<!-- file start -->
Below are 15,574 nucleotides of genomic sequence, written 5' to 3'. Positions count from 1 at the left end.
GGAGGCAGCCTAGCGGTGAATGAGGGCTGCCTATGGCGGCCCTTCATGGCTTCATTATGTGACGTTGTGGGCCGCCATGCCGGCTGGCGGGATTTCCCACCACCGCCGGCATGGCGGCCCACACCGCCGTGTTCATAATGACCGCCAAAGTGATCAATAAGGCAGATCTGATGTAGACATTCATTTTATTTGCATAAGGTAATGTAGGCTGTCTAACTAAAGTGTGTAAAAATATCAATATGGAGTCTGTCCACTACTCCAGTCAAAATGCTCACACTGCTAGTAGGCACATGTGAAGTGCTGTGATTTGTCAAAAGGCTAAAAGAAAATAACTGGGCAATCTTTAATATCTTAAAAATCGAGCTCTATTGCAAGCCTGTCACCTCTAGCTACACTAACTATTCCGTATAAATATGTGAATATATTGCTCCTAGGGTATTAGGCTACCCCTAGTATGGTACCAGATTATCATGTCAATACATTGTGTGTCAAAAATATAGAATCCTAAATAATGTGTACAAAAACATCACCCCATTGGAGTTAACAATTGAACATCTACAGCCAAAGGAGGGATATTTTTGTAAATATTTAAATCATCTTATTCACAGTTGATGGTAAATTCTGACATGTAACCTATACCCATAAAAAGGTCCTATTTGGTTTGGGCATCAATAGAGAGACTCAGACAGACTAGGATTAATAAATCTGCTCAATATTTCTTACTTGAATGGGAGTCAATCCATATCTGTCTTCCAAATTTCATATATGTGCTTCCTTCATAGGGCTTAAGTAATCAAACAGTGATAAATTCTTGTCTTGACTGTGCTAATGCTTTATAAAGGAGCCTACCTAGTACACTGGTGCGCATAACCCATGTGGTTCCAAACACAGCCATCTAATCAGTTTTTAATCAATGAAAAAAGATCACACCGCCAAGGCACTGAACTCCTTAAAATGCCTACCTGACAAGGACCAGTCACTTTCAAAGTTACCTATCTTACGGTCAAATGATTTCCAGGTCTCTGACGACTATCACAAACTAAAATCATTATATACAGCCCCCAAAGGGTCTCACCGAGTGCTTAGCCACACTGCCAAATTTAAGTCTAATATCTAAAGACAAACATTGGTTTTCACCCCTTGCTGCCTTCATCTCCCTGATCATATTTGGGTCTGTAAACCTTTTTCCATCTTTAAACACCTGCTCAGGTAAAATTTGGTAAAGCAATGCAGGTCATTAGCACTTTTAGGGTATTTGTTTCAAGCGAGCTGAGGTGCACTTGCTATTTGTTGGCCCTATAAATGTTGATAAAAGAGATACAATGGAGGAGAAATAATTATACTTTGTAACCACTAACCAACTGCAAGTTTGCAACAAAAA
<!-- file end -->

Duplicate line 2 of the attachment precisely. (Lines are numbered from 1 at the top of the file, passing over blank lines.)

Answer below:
GGAGGCAGCCTAGCGGTGAATGAGGGCTGCCTATGGCGGCCCTTCATGGCTTCATTATGTGACGTTGTGGGCCGCCATGCCGGCTGGCGGGATTTCCCACCACCGCCGGCATGGCGGCCCACACCGCCGTGTTCATAATGACCGCCAAAGTGATCAATAAGGCAGATCTGATGTAGACATTCATTTTATTTGCATAAGGTAATGTAGGCTGTCTAACTAAAGTGTGTAAAAATATCAATATGGAGTCTGTCCACTACTCCAGTCAAAATGCTCACACTGCTAGTAGGCACATGTGAAGTGCTGTGATTTGTCAAAAGGCTAAAAGAAAATAACTGGGCAATCTTTAATATCTTAAAAATCGAGCTCTATTGCAAGCCTGTCACCTCTAGCTACACTAACTATTCCGTATAAATATGTGAATATATTGCTCCTAGGGTATTAGGCTACCCCTAGTATGGTACCAGATTATCATGTCAATACATTGTGTGTCAAAAATATAGAATCCTAAATAATGTGTACAAAAACATCACCCCATTGGAGTTAACAATTGAACATCTACAGCCAAAGGAGGGATATTTTTGTAAATATTTAAATCATCTTATTCACAGTTGATGGTAAATTCTGACATGTAACCTATACCCATAAAAAGGTCCTATTTGGTTTGGGCATCAATAGAGAGACTCAGACAGACTAGGATTAATAAATCTGCTCAATATTTCTTACTTGAATGGGAGTCAATCCATATCTGTCTTCCAAATTTCATATATGTGCTTCCTTCATAGGGCTTAAGTAATCAAACAGTGATAAATTCTTGTCTTGACTGTGCTAATGCTTTATAAAGGAGCCTACCTAGTACACTGGTGCGCATAACCCATGTGGTTCCAAACACAGCCATCTAATCAGTTTTTAATCAATGAAAAAAGATCACACCGCCAAGGCACTGAACTCCTTAAAATGCCTACCTGACAAGGACCAGTCACTTTCAAAGTTACCTATCTTACGGTCAAATGATTTCCAGGTCTCTGACGACTATCACAAACTAAAATCATTATATACAGCCCCCAAAGGGTCTCACCGAGTGCTTAGCCACACTGCCAAATTTAAGTCTAATATCTAAAGACAAACATTGGTTTTCACCCCTTGCTGCCTTCATCTCCCTGATCATATTTGGGTCTGTAAACCTTTTTCCATCTTTAAACACCTGCTCAGGTAAAATTTGGTAAAGCAATGCAGGTCATTAGCACTTTTAGGGTATTTGTTTCAAGCGAGCTGAGGTGCACTTGCTATTTGTTGGCCCTATAAATGTTGATAAAAGAGATACAATGGAGGAGAAATAATTATACTTTGTAACCACTAACCAACTGCAAGTTTGCAACAAAAA